During autonomous operations controlled by the sequencer, the AD5940 reads commands from a first-in, first-out (FIFO) command buffer and writes resulting data to a FIFO data buffer. Both the command and data FIFO buffers share the same block of 6 kilobytes (kB) allocated from the AD5940's integrated static random-access memory (SRAM), but the two FIFO buffers remain operationally separate. As the command FIFO buffer empties or the data FIFO buffer fills, the AD5940 can be programmed to generate an interrupt to the host processor to load additional sequences or unload data as appropriate.

System design

From both hardware and software perspectives, development with the AD5940 is straightforward.

Because it fully integrates the required hardware subsystems, the AD5940 enables developers to implement complex designs such as 4-wire BIA measurement loops with only a minimal set of external components. Developers can configure the AD5940 low-bandwidth loop to handle the required low-frequency measurements using two of the device's analog input (AIN) ports, AIN2 and AIN3 (Figure 6). At the same time, they can use the device's CE0 and AIN1 ports to implement the high-frequency excitation and measurement also required for BIA applications.

Diagram of Analog Devices AD5940 to implement four-wire configurationsFigure 6: Using the Analog Devices AD5940, developers need only a few external components to implement four-wire configurations with both low-frequency and high-frequency excitation required in body impedance analysis applications. (Image source: Analog Devices)

A set of Analog Devices evaluation boards lets developers skip this minimal hardware interface design step for rapid development projects. Designed with the Arduino UNO form factor, the Analog Devices EVAL-ADICUP3029 evaluation kit base board provides a host platform based on the Analog Devices ADUCM3029 microcontroller. By attaching the AD5940 bio-electric shield, developers can immediately begin using the AD5940 to perform biological measurements like BIA. Alternatively, developers can attach the AD5940 electrochemical shield and add external sensors such as gas sensors to perform toxic gas analysis based on AD5940 electrochemical measurements.

Developers can just as quickly use available resources to evaluate different AD5940-based software applications. Along with its open-source C-language AD5490 firmware library, Analog Devices provides an open-source repository containing a number of C-language application examples including a body impedance analysis sample application.

As shown in Listing 1, the main routine, AD5940_Main(), in the BIA module calls a series of initialization functions:

  • AD5940PlatformCfg() is an AD5490 firmware library function that sets up AD5940 hardware subsystems including the FIFO, clock and GPIOs.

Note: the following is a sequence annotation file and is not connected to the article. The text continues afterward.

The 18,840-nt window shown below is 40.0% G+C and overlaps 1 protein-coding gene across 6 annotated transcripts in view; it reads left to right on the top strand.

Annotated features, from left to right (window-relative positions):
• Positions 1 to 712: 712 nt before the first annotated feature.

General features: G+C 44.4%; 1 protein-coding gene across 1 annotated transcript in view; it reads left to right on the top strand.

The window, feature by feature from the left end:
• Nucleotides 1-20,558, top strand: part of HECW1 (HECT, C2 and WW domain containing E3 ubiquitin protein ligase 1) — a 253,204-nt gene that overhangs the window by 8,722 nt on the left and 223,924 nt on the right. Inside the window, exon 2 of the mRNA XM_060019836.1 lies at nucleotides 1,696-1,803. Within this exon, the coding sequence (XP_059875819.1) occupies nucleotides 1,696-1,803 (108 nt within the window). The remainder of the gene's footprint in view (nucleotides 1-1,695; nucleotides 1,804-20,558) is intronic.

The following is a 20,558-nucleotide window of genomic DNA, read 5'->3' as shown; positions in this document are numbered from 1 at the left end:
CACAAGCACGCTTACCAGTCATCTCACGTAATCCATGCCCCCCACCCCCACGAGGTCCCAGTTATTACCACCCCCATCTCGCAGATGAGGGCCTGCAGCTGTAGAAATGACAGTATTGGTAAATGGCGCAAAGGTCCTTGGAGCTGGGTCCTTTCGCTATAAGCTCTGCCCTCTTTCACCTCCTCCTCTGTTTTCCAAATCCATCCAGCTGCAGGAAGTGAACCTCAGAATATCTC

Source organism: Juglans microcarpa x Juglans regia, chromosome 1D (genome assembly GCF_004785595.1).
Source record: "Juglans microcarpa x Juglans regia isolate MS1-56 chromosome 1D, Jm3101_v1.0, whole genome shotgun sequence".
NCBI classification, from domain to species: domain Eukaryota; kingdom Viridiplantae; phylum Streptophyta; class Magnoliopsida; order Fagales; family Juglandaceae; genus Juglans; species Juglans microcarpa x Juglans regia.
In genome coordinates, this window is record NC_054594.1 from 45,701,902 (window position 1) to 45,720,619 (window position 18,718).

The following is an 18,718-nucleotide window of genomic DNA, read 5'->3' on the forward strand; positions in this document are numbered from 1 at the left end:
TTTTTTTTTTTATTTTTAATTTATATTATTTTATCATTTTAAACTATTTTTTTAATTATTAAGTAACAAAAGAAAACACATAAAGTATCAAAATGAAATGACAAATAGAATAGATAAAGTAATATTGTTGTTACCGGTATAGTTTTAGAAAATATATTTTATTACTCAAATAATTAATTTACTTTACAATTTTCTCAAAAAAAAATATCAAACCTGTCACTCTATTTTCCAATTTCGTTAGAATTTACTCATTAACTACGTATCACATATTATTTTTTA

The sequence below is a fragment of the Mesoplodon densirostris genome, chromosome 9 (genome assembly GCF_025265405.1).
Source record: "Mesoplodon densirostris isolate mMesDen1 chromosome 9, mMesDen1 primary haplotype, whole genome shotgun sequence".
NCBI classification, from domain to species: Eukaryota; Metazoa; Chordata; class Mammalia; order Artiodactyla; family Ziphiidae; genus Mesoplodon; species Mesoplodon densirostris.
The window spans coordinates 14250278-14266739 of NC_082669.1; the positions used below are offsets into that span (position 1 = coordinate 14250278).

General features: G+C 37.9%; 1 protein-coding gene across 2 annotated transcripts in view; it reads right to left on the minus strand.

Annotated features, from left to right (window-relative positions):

• AD5940BIAStructInit() is a BIA application function that instantiates a structure with values that developers can modify to easily change application parameters such as sample output data rate (BiaODR) in hertz (Hz) and number of samples (NumOfData).
  • AppBIAInit() is a BIA application function that resets parameters, performs calibration, and initializes the sequencer with a call to another BIA application routine, AppBIASeqCfgGen().
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/* !!Change the application parameters here if you want to change it to none-default value */
void AD5940BIAStructInit(void)
{
  AppBIACfg_Type *pBIACfg;
  
  AppBIAGetCfg(&pBIACfg);
  
  pBIACfg->SeqStartAddr = 0;
  pBIACfg->MaxSeqLen = 512; /** @todo add checker in function */
  
  pBIACfg->RcalVal = 10000.0;
  pBIACfg->DftNum = DFTNUM_8192;
  pBIACfg->NumOfData = -1;      /* Never stop until you stop it mannually by AppBIACtrl() function */
  pBIACfg->BiaODR = 20;         /* ODR(Sample Rate) 20Hz */
  pBIACfg->FifoThresh = 4;      /* 4 */
  pBIACfg->ADCSinc3Osr = ADCSINC3OSR_2;
}
 
void AD5940_Main(void)
{
  static uint32_t IntCount;
  static uint32_t count;
  uint32_t temp;
  
  AD5940PlatformCfg();
  
  AD5940BIAStructInit(); /* Configure your parameters in this function */
  
  AppBIAInit(AppBuff, APPBUFF_SIZE);    /* Initialize BIA application. Provide a buffer, which is used to store sequencer commands */
  AppBIACtrl(BIACTRL_START, 0);         /* Control BIA measurment to start. Second parameter has no meaning with this command. */
 
  while(1)
  {
    /* Check if interrupt flag which will be set when interrupt occured. */
    if(AD5940_GetMCUIntFlag())
    {
      IntCount++;
      AD5940_ClrMCUIntFlag(); /* Clear this flag */
      temp = APPBUFF_SIZE;
      AppBIAISR(AppBuff, &temp); /* Deal with it and provide a buffer to store data we got */
      BIAShowResult(AppBuff, temp); /* Show the results to UART */
 
      if(IntCount == 240)
      {
        IntCount = 0;
        //AppBIACtrl(BIACTRL_SHUTDOWN, 0);
      }
    }
    count++;
    if(count > 1000000)
    {
      count = 0;
      //AppBIAInit(0, 0);    /* Re-initialize BIA application. Because sequences are ready, no need to provide a buffer, which is used to store sequencer commands */
      //AppBIACtrl(BIACTRL_START, 0);          /* Control BIA measurment to start. Second parameter has no meaning with this command. */